Are there any reasons to negotiate a multi-year contract for your group? Why do it or why not?
Historically – you typically sign a new contract for your annual meeting one or two years out due to the size and scope of your meeting, but have never signed a multi-year contract, so why do it now?
Assumptions – first let’s assume some items you like about the convention hotel you are negotiating with currently. The number of rooms available plus the size and arrangement of meeting rooms are very conducive to your agenda. Also, your venue choice is located where you know your attendees will register. They like the hotel and it is easy to get there by auto or airline.
Known Facts – your hotel choice is one that you would like to use. They have obviously been superb in the past or you’ve had great recommendations from other meeting planners. Other reasons could be due to size restrictions. Your group may be so large that this hotel is one of only a few that will accommodate your convention or it is strategically located near something vital to your program, like a specific plant tour, downtown activities or maybe a golf course that your attendees prefer. Also, your hotel choice has offered room rates that have been in the range that works for you and your attendees.
Likes and Preferences – so, if all the assumptions and known facts are correct, we can now discuss why you might want to negotiate a multi-year contract. Let’s specifically talk about three great reasons.
Preferred Set of Dates – your hotel has what you need in the way of size and sleeping rooms, plus meeting space ideally set up for your group, so it is extremely important to sign a contract when those elements are available to you. If you hesitate or procrastinate, the possibility exists that another convention might sign a contract for dates before, during or slightly after your preferential dates. In this case, some of your preferred space or rooms might not be available and you are out of luck.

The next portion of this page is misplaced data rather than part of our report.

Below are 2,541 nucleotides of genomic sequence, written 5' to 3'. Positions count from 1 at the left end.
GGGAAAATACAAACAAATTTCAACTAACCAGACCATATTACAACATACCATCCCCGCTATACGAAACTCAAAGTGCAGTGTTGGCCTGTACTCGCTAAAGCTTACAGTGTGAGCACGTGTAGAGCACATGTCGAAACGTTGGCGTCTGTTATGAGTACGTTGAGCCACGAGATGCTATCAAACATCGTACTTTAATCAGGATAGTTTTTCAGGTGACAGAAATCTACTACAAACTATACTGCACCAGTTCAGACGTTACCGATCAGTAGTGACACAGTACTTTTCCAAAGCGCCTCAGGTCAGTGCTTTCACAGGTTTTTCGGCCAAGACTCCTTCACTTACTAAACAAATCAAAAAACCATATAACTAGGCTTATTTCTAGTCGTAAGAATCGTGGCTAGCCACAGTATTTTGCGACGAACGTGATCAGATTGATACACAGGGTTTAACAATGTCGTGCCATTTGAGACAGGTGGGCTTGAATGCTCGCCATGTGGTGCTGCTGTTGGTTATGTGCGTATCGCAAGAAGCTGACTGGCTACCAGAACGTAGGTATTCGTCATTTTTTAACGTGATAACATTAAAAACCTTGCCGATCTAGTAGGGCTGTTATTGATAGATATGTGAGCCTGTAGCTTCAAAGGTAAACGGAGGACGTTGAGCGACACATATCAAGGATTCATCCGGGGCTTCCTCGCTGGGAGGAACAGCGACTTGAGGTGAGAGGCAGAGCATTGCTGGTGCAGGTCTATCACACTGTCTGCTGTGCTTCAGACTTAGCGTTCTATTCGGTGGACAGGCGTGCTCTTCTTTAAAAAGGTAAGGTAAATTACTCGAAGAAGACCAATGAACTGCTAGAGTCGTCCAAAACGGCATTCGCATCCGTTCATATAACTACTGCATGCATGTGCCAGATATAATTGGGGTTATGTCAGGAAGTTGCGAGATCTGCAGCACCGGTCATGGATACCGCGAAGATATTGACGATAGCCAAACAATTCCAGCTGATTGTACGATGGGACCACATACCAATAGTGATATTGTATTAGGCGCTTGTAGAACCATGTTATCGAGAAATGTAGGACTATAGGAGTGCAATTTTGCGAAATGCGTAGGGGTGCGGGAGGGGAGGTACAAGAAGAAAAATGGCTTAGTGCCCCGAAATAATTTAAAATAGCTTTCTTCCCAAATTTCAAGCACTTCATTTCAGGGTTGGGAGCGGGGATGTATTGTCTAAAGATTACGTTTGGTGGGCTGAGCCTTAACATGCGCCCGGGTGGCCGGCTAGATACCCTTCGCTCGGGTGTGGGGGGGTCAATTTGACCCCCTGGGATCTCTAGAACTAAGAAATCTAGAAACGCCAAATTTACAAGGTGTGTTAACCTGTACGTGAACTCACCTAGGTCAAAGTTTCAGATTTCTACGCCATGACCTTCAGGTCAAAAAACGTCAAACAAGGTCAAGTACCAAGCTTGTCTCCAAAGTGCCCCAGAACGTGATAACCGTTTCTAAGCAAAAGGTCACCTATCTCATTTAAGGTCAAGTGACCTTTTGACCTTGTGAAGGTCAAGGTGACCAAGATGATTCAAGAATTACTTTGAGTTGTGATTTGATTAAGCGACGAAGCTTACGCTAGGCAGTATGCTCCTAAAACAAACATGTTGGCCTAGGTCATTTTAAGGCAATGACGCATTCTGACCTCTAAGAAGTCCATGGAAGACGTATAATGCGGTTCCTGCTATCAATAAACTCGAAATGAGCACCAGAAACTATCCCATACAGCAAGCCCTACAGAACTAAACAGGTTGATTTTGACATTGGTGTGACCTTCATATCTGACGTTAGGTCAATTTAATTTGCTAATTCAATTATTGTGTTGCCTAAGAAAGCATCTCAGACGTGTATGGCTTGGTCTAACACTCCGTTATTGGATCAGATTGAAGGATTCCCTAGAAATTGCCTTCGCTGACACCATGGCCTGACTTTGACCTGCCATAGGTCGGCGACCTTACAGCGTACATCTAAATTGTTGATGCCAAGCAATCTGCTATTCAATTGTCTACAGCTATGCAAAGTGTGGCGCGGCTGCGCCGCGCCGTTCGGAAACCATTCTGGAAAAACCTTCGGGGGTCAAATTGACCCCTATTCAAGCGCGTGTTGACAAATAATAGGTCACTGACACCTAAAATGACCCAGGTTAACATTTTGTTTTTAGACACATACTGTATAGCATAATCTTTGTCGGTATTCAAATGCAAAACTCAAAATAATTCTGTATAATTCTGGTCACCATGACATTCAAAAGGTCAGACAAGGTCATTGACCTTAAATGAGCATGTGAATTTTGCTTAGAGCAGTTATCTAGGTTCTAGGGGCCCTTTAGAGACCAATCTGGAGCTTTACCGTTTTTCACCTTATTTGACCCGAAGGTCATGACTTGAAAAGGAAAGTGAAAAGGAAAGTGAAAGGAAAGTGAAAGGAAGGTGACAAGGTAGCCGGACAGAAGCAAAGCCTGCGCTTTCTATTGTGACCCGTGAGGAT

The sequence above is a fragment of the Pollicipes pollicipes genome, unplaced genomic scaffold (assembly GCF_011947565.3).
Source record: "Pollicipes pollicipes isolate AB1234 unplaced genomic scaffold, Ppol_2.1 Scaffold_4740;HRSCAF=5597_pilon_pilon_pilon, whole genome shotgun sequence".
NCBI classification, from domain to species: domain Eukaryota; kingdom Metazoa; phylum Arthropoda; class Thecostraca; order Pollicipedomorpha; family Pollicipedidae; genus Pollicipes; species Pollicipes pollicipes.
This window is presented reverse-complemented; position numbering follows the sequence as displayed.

Better Room Rates – package deals offer stability to the hotel with guarantees of filled rooms versus lower occupancies and missing budgeted projections. So, to attain those guarantees, hotel sales managers usually offer multi-year contracts with package room rates. The package rates are lower than they would offer by negotiating two separate contracts, one year after another. Hence, your attendees reap the benefits of lower room rates and are pleased with your negotiation skills. If you are booking a corporate piece of business, the lower room rates give your budget a break. Either way you come out on the plus side with better room rates.
Special Contracted Items – however, don’t forget to request that a few little perks be included in your contract. Check out the possibility of additional amenities, complementary rooms or suites. The sales manager anticipating a signature for a multi-year contract might be willing to add something to your contract to entice you to sign. You are booking out further and you should get additional benefits in the contract because of your multi-year contract.
Summary – there are definite reasons to negotiate and sign a multi-year contract. After your assumptions and known facts have been agreed on, the rest of the multi-year contract is a “Win – Win” for you and your hotel of choice. The hotel gets guaranteed occupancy and revenue to meet next year’s budget plus a better idea of how to plan for future years. You get better room rates, plus the preferred meeting space and dates that you want and need. So, consider a multi-year contract when all the factors point in the right direction.
Gregory A. Carter is the author of Meetings Made Easy, a reference, primer and survival guide for the novice or experienced convention planner. He proposes the question “Do you know what steps to take to make sure your convention goes off flawlessly?” and then gives you all the answers. For more information click [http://www.meetingplanningpro.com] and click “Free Chapter” for a complimentary chapter from Meetings Made Easy.
Copyright since 2010 Gregory A. Carter
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